Recently we have had several good, vigorous debates on the proper role of human rights in the International Order – including in China in particular. In a recent thread, I even got to argue in the comments that the Chinese government is right to focus on issues of general human welfare (as embodied by its calls for a “peaceful and harmonious” society) rather than ideologies such as “human rights” (as embodied by Western calls for democracy and freedom of speech).
Assuming I am right for purposes of this discussion, the Chinese government may however still have its work cut out. For example an important aspect of building a “peaceful and harmonious society,” given China’s vast ethnic,religious, and cultural diversity, no doubt involves the government to tolerate, if not outright embrace, China’s myriad ethnic and religious subgroups.
Can the Chinese government deliver?
The world’s current infatuation with and hyper sensitivity to ethnic and religious identities do not bode well. Take the experience of “democratic India” as an example.
In an interesting article in the New York Times on the ethno-religious strife that has been flaring up across India, the Times reported:
With national elections only months away, India is reeling from a rash of spiteful religious and ethnic clashes, prompting many in this country to ask why their vibrant, pluralistic democracy tends to encourage, rather than avert, the cruelty of neighbor against neighbor.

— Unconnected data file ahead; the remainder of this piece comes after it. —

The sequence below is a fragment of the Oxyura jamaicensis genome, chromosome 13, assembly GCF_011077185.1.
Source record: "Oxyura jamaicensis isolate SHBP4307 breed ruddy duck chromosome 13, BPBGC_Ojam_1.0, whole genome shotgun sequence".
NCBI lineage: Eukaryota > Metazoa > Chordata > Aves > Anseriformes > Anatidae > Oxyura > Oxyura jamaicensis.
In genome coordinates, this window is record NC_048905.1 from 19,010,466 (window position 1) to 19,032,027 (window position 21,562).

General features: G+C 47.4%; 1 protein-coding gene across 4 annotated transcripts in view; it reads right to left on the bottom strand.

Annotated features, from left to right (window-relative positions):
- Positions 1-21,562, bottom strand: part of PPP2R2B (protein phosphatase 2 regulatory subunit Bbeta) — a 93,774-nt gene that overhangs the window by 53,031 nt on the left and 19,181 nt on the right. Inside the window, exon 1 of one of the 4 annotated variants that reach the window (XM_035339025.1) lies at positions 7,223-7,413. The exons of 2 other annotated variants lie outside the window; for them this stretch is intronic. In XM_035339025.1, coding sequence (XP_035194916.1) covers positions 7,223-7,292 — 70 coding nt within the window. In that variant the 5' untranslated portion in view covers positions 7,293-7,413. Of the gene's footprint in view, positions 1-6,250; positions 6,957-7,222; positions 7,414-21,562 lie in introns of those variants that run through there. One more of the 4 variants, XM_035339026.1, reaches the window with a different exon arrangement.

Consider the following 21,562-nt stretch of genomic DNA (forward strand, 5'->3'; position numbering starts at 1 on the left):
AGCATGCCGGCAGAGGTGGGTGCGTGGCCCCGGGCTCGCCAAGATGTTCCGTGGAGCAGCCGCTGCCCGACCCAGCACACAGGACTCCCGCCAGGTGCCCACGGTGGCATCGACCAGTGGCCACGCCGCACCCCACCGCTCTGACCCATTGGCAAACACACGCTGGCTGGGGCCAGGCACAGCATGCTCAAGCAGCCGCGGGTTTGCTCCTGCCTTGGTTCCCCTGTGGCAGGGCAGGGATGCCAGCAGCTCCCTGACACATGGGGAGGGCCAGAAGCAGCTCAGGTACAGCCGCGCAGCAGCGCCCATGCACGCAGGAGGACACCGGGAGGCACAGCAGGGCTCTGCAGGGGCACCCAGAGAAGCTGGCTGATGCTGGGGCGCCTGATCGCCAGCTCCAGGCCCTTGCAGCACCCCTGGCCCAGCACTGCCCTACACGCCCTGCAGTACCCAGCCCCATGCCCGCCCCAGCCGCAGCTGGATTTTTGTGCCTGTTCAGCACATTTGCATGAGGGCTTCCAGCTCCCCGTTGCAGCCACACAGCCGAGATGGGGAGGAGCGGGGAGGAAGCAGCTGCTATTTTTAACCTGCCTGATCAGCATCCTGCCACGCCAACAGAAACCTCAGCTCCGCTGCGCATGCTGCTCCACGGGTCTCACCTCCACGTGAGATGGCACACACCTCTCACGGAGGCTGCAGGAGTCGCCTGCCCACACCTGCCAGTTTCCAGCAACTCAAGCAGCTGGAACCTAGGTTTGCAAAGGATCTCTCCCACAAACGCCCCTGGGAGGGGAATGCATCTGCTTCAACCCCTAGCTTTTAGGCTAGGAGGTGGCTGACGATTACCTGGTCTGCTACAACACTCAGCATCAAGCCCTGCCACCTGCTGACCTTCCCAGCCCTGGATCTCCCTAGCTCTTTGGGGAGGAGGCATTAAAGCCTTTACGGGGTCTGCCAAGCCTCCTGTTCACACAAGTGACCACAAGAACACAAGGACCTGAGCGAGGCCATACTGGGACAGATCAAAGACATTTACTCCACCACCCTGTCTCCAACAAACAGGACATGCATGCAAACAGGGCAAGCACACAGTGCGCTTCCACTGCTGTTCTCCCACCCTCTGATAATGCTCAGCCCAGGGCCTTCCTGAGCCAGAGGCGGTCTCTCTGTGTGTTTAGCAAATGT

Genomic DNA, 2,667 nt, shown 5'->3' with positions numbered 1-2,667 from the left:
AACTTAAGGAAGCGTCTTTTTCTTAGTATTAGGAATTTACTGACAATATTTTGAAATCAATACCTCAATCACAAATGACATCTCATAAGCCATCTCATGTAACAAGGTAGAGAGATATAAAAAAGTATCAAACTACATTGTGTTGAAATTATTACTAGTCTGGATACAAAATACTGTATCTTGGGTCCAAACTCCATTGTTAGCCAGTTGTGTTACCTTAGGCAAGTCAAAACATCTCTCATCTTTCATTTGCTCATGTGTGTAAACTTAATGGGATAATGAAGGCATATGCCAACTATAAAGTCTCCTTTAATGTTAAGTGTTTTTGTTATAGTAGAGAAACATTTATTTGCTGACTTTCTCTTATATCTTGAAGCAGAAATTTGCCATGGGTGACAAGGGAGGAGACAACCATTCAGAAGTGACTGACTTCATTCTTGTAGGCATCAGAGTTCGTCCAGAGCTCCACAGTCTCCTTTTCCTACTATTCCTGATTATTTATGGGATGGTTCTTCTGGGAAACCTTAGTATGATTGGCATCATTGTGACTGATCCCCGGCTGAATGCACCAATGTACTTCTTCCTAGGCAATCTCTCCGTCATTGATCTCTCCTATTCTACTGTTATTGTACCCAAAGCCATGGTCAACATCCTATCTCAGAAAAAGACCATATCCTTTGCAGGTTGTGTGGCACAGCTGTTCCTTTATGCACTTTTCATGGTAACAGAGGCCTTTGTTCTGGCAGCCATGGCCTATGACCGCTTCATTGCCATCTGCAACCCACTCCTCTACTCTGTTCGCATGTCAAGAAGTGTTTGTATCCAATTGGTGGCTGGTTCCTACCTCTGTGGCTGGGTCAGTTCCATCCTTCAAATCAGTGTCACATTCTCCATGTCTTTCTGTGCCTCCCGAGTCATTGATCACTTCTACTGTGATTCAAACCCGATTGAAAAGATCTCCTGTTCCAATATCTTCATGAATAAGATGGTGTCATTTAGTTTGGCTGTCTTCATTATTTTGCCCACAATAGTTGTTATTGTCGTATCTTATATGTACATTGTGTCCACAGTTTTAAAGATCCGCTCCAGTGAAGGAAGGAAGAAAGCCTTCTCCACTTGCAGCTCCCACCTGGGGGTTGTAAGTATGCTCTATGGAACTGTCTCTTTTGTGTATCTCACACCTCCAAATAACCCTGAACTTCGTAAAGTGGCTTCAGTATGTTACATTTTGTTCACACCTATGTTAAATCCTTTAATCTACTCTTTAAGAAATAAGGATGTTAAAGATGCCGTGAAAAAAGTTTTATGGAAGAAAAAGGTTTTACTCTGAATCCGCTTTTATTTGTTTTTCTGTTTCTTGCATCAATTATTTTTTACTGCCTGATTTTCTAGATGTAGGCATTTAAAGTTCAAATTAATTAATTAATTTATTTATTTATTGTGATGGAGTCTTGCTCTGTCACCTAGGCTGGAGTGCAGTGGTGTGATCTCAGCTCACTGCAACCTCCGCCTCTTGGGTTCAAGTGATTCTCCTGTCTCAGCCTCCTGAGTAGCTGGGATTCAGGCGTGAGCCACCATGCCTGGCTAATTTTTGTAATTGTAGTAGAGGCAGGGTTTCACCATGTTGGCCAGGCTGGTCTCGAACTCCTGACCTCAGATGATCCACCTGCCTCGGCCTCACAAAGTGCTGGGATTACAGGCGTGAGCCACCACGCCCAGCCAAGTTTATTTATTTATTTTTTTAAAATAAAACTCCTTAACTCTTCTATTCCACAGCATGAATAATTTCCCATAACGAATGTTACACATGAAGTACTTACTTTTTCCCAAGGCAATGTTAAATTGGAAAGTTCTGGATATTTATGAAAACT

Tensions are growing in several corners of the country. The latest dispute was set off in Mumbai last week, when an upstart nativist party claiming to represent Marathas, the dominant ethnic group in the state, pounced on Indians who had come from elsewhere to apply for jobs at Indian Railways.
Clashes between Hindus and Christians [also has] continued to sweep through eastern Orissa State. In northeastern Assam State, indigenous Bodos fought with Bengali-speaking Muslims, leaving more than 50 people dead.
All the while, Indian cities remained skittish after a spate of terrorist attacks blamed largely on Islamic militants. Other factors include the longstanding Kashmir insurgency in the north and Maoist guerrillas across central India.
The Hindustan Times recently carried a map of India, splattered with red stains to mark current trouble spots. Many more would have to be added in the two weeks since the map was published. In mid-October, speaking to the wishfully named National Integration Council, Prime Minister Manmohan Singh called the rash of violence “an assault on our composite culture.”
He added, “An atmosphere of hatred and violence is being artificially generated.”
How can the world’s largest democracy fail to prevent such a fury of intolerance?
Ashis Nandy, a political psychologist and social critic, said that India was a democracy in a far more limited sense than many Indians cared to recognize. In spite of its lively and largely transparent elections, he said, some of the other basic pillars of democracy, including tolerance and respect for the rule of law, were fragile at best.